The conservative presumption in favor of the way things are might give enthusiastic critics pause, but without more it does little to answer their complaints. It can only stop for long those who already share an affection for the way things are. Those who don't share that affection, or are not sure whether or why they should, might ask to be convinced. Then what?

Any answer must involve arguing about values, practices, and traditions, advocating some, criticizing others, preferring some, letting go of others. Winning an argument is not in itself a substitute for sensitive exploration (and extension) of existing traditions and their intimations. Nevertheless there are many circumstances in modern societies where that will not do enough: where to say "that's the way we do things here," is not to say enough. (East Europeans could say that, with justice, about anti-Semitism and quite a few other deeply rooted and odious local traditions. Many do, but fortunately quite a few—particularly liberals 20 —find that unsatisfying today.) To say more, reflectively and routinely among strangers and without guns or knives, is to participate in a liberal form of conversation.

Liberalism

1. Many liberals have no time for the conservative disposition. Such non-conservative liberals are enemies of the unexamined life. In principle, they believe everything should be weighed on the scales of liberal reason. Piety has little meaning for them. In this they seem to conservatives to be rash — [End Page 9] dangerously and corrosively rash. Silly too. And often they are. This is one reason why liberal chatter so commonly appears unattractive and frivolous to conservatives.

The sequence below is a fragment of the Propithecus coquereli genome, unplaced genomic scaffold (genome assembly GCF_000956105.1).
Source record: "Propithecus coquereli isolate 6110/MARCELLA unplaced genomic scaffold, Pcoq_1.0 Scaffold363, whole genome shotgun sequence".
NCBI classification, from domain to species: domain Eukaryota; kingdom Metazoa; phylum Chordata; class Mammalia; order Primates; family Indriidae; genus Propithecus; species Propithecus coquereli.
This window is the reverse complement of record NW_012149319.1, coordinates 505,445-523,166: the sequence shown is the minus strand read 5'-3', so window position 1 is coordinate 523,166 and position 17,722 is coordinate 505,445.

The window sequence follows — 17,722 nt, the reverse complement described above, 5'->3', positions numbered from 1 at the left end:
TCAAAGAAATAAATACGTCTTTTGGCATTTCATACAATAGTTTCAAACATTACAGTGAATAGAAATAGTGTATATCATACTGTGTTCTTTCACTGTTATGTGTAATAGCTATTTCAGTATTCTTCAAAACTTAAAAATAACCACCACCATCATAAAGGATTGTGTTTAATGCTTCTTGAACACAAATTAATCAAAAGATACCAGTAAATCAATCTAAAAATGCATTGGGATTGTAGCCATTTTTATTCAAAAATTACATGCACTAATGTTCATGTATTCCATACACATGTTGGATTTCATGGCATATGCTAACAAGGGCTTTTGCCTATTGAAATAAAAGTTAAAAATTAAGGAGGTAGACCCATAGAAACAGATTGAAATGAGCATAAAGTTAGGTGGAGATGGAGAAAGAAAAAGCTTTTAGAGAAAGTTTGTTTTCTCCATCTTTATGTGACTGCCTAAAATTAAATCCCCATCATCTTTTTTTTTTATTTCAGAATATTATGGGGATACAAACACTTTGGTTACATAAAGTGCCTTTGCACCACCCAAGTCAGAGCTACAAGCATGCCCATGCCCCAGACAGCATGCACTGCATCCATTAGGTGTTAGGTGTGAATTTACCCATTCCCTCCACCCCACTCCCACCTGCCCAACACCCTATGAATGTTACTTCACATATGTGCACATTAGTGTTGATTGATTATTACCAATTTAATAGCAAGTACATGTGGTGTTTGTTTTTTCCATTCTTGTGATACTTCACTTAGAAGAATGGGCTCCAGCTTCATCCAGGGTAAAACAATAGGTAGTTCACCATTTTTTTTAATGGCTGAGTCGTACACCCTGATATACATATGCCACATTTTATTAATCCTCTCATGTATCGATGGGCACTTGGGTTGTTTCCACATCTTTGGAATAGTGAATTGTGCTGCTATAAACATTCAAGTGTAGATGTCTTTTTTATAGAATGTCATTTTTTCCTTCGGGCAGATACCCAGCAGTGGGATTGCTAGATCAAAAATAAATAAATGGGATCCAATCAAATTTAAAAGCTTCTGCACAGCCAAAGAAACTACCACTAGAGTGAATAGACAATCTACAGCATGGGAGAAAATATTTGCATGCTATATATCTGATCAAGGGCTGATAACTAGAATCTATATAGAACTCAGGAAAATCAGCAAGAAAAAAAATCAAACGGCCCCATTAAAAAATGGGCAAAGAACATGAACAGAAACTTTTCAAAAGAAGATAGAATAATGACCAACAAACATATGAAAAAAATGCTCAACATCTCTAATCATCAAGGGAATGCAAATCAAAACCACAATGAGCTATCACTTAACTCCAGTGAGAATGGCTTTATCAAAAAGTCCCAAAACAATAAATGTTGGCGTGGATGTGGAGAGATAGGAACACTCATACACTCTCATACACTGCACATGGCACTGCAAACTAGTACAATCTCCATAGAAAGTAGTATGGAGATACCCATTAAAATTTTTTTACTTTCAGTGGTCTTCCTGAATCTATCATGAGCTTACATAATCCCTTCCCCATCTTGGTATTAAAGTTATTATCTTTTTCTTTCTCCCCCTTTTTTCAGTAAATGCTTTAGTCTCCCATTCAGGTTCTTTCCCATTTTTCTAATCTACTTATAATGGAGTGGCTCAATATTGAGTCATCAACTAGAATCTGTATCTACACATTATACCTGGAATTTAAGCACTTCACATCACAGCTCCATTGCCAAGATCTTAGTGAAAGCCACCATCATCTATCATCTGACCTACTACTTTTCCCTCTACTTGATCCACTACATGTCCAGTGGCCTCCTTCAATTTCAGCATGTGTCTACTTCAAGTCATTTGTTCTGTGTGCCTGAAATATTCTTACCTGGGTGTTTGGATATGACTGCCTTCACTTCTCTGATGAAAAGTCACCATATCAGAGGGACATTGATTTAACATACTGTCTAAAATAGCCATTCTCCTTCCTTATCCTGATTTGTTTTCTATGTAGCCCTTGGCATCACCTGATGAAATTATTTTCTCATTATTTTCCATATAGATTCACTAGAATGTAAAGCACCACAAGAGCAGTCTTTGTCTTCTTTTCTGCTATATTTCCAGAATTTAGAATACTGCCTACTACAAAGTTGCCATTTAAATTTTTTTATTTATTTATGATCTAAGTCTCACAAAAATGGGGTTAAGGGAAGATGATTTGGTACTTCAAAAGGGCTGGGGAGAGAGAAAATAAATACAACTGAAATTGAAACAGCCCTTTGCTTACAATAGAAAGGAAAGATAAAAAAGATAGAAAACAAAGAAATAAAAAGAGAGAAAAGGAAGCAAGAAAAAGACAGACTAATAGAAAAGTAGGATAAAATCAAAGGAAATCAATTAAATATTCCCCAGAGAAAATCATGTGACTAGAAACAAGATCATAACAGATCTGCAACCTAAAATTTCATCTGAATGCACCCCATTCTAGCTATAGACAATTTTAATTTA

Nevertheless, there is much to be said for the liberal commitment to reasoned discussion, and it is possible for a conservative to participate in it. Desirable, too. Even where the cause is good, conservatives must be able to engage with liberals once that cause is challenged. Hostile attention cannot be doused, in free societies, by demands for deference. In rational discussion, one might draw attention to and emphasize the often hidden wisdom and virtues of traditions, but even if one wished to, it is hard to avoid the discussion once it has started.

And the cause is not always good. A virtue of liberal relentlessness is that it demands justifications of many established institutions and practices whose bearers and beneficiaries wrongly resist it. Not all mysteries are deep. Not every tradition is full of "intimations" 21 that we would be wise to pursue. Some are just mired in obscurantism, best to eschew. The question is which is which. Once it is asked, inarticulate submissiveness is not much of an answer.

2. More than conservatism, liberalism is committed to particular substantive values. Central among these is individual autonomy. That leads quickly to hostility to arbitrary imposition, restraint or direction. An associated value is tolerance. Since the world can be threatening and one does not want freedom to be a matter of chance, liberalism stresses rights and institutional arrangements that might anchor and safeguard them. Arrangements to guide, channel, diffuse, restrain, and balance the powers of the powerful are liberal arrangements, and a great deal of liberal attention to the rule of law and constitutionalism has been devoted to the design of such arrangements. 22 These are good causes even where, often especially where, they have not been old causes.